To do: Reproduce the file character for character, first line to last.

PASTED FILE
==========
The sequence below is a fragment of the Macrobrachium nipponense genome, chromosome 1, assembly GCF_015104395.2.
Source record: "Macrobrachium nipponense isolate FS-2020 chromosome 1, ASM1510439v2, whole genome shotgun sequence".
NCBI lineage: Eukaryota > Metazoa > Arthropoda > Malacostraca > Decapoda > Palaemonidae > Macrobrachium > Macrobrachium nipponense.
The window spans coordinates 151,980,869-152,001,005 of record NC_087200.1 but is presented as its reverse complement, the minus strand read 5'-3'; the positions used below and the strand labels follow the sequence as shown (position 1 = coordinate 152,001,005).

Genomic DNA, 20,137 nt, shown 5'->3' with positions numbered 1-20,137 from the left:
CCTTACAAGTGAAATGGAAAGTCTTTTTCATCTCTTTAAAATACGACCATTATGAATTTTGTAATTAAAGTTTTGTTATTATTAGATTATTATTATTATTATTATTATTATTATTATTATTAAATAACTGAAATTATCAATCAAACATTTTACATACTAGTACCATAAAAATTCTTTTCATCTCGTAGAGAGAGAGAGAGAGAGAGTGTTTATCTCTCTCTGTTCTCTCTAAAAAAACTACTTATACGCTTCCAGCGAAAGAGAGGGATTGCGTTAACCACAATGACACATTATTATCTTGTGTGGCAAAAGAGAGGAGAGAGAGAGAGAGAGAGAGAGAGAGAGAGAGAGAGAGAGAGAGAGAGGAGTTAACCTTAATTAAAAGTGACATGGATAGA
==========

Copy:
The sequence below is a fragment of the Macrobrachium nipponense genome, chromosome 1, assembly GCF_015104395.2.
Source record: "Macrobrachium nipponense isolate FS-2020 chromosome 1, ASM1510439v2, whole genome shotgun sequence".
NCBI lineage: Eukaryota > Metazoa > Arthropoda > Malacostraca > Decapoda > Palaemonidae > Macrobrachium > Macrobrachium nipponense.
The window spans coordinates 151,980,869-152,001,005 of record NC_087200.1 but is presented as its reverse complement, the minus strand read 5'-3'; the positions used below and the strand labels follow the sequence as shown (position 1 = coordinate 152,001,005).

Genomic DNA, 20,137 nt, shown 5'->3' with positions numbered 1-20,137 from the left:
CCTTACAAGTGAAATGGAAAGTCTTTTTCATCTCTTTAAAATACGACCATTATGAATTTTGTAATTAAAGTTTTGTTATTATTAGATTATTATTATTATTATTATTATTATTATTATTATTAAATAACTGAAATTATCAATCAAACATTTTACATACTAGTACCATAAAAATTCTTTTCATCTCGTAGAGAGAGAGAGAGAGAGAGTGTTTATCTCTCTCTGTTCTCTCTAAAAAAACTACTTATACGCTTCCAGCGAAAGAGAGGGATTGCGTTAACCACAATGACACATTATTATCTTGTGTGGCAAAAGAGAGGAGAGAGAGAGAGAGAGAGAGAGAGAGAGAGAGAGAGAGAGAGAGAGAGGAGTTAACCTTAATTAAAAGTGACATGGATAGA